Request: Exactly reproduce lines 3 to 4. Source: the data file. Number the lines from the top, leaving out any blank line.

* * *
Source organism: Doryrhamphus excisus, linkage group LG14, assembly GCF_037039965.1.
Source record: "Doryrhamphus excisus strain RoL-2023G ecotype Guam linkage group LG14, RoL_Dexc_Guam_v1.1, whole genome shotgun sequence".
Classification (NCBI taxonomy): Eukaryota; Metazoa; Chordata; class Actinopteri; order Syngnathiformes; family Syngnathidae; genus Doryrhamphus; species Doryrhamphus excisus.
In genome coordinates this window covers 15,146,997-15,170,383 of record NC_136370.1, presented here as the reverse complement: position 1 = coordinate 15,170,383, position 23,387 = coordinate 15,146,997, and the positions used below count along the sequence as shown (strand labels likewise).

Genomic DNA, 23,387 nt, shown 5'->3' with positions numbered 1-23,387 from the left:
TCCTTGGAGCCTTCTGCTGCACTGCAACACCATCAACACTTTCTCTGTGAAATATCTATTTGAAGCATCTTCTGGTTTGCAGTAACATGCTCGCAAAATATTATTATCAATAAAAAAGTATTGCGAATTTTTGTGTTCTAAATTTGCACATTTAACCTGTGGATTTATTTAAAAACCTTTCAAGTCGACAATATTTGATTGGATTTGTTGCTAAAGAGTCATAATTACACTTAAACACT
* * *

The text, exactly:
Classification (NCBI taxonomy): Eukaryota; Metazoa; Chordata; class Actinopteri; order Syngnathiformes; family Syngnathidae; genus Doryrhamphus; species Doryrhamphus excisus.
In genome coordinates this window covers 15,146,997-15,170,383 of record NC_136370.1, presented here as the reverse complement: position 1 = coordinate 15,170,383, position 23,387 = coordinate 15,146,997, and the positions used below count along the sequence as shown (strand labels likewise).